The Russian Formalist critic, Viktor Shklovsky, described in 1917 how ‘Art exists that one may recover the sensation of life, it exists to make one feel things, to make the stone stony.’[6] However, looking at artwork online loses this in-person intimacy since the relationship between the viewer and the artwork is mediated by a screen. Dimensions are flattened, textures are lost, and the je ne sais quoi of certain pieces with their potential to influence emotions is dissipated. Value as the result of personal contact is dwarfed by the commercial nature of the enterprise visible in a catalogue-style format.

Online art fairs do have some merits. For one, they reduce the overhead costs for galleries to exhibit their works; a factor that is especially beneficial for mid-range galleries struggling with cashflow issues. Since the most prestigious fairs often require large overhead costs at immediate notice, with reduced fees emerging galleries may find it easier to grasp the opportunity to exhibit.[7] Moreover, one of the major discontents cited by gallerists today is the fact that they spend the year preparing for and travelling to art fairs around the world.[8] In 2019, dealers attended an average of four fairs.[9] A shift to online art fairs may therefore alleviate some of these discontents, leading to a healthier work-life balance and higher job satisfaction for art dealers.

The other major benefit of online art fairs is that they are more democratic. Online viewing rooms typically offer early access to ‘VIPs’ (Art Basel) or members (Frieze). However, a couple of days later they are made publicly available. Expensive ticket prices and geographical barriers to entry are forestalled. One of the key challenges faced by dealers over the past three years has been finding new buyers.[10] Given the fact that in 2019/20, 57% of online sales made by dealers were to new buyers, online art fairs may offer new opportunities in this regard.[11] It could be, perhaps, that this new demographic of buyers prefer convenience over the self-conscious and socially intense in-person art fair. Of course, this would be at the expense of a notion of artistic value rooted in ceremony: one of the intrinsic foundational organisational structures identified by Morgner.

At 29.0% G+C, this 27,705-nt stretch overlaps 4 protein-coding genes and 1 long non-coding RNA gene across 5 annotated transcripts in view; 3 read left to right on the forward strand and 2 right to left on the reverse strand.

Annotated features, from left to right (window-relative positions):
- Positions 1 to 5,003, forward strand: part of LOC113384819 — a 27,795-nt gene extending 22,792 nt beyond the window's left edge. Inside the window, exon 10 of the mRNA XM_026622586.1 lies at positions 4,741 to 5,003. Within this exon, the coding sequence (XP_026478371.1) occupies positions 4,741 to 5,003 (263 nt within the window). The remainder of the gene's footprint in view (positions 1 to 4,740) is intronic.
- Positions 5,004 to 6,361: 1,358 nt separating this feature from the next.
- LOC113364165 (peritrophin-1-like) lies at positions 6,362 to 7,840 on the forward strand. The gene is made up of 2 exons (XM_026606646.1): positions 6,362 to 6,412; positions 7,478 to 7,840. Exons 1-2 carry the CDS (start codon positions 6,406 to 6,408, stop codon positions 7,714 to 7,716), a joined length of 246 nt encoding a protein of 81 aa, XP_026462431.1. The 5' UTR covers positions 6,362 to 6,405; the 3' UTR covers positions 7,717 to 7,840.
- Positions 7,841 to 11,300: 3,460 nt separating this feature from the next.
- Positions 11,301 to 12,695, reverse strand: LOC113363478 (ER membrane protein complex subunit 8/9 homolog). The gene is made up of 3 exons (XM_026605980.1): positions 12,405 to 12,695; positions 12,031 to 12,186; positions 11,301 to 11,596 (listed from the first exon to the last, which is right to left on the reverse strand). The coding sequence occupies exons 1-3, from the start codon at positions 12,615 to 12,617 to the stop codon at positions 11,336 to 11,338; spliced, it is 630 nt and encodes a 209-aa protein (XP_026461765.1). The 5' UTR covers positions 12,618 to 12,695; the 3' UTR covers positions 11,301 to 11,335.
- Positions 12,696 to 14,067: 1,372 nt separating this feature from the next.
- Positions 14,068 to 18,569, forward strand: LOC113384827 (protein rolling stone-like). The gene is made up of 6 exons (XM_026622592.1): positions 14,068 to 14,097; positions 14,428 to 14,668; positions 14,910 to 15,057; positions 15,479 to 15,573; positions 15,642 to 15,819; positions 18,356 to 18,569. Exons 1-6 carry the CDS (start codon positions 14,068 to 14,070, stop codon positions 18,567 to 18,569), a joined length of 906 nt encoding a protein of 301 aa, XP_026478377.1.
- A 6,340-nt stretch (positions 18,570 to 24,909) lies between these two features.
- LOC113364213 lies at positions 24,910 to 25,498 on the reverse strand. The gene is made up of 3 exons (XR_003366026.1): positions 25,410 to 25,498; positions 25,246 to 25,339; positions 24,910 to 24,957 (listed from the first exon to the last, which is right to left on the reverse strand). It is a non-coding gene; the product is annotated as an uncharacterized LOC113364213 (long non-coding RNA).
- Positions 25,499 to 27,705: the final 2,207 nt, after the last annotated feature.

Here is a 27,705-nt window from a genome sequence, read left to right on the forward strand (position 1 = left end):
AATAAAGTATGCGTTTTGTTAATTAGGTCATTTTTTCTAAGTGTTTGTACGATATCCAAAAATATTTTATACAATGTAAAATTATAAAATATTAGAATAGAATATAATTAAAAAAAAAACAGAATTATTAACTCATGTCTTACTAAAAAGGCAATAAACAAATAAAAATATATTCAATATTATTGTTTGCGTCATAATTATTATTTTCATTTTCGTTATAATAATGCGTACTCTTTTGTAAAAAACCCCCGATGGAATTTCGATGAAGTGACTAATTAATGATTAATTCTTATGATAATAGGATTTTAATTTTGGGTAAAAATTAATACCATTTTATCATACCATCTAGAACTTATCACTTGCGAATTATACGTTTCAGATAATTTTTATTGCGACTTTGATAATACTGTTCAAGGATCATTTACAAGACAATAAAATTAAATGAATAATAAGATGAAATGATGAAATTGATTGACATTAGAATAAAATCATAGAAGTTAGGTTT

It is time for the concept of an art fair ‘evolution’ to be revised. Despite the best efforts of various art fairs – a quarter of all transactions in the art market occurred online last year – people continue to prefer in-person purchases.[12] They are rituals which create anticipation, excitement, and ultimately an opportunity to bring art alive through discussion. If art truly does have value aside from its monetary worth, online art fairs will at most be ancillary to the in-person events: a temporary adaptation rather than a long-term organic evolution.


[1] See Christian Morgner, ‘The Evolution of the Art Fair’, Historical Social Research / Historische Sozialforschung 39, No. 3(2014), 318-336.

[2] R. Scholl, ‘Debate: Art Fairs Are About Money Not Art’, Saatchi Online Magazine April 16 (2010) [https://archive.ph/20130104193151/http://magazine.saatchionline.com/articles/debate-art-fairs-are-about-money-not-art, accessed 31/07/2021].

[3] Dr Clare McAndrew, ‘The Art Market 2020’, An Art Basel & UBS Report, 20.

[4] Ibid.

[5] Lanre Bakare, ‘Frieze fair goes virtual as art crowd stays home due to Covid’, theguardian.com 7 October 2020 [https://www.theguardian.com/artanddesign/2020/oct/07/frieze-fair-goes-virtual-as-art-crowd-stays-home-due-to-covid, accessed 31/07/2021].

[6] Viktor Shklovsky, ‘Art as Technique’ (1917).

[7] Edward Winkleman, Selling Contemporary Art: How to Navigate the Evolving Market (Allworth Press, 2017), 121.

[8] Ibid., 116.

[9] Dr Clare McAndrew, ‘The Art Market 2020’, An Art Basel & UBS Report, 20.

[10] Ibid., 74.

[11] Ibid., 21.

[12] Ibid.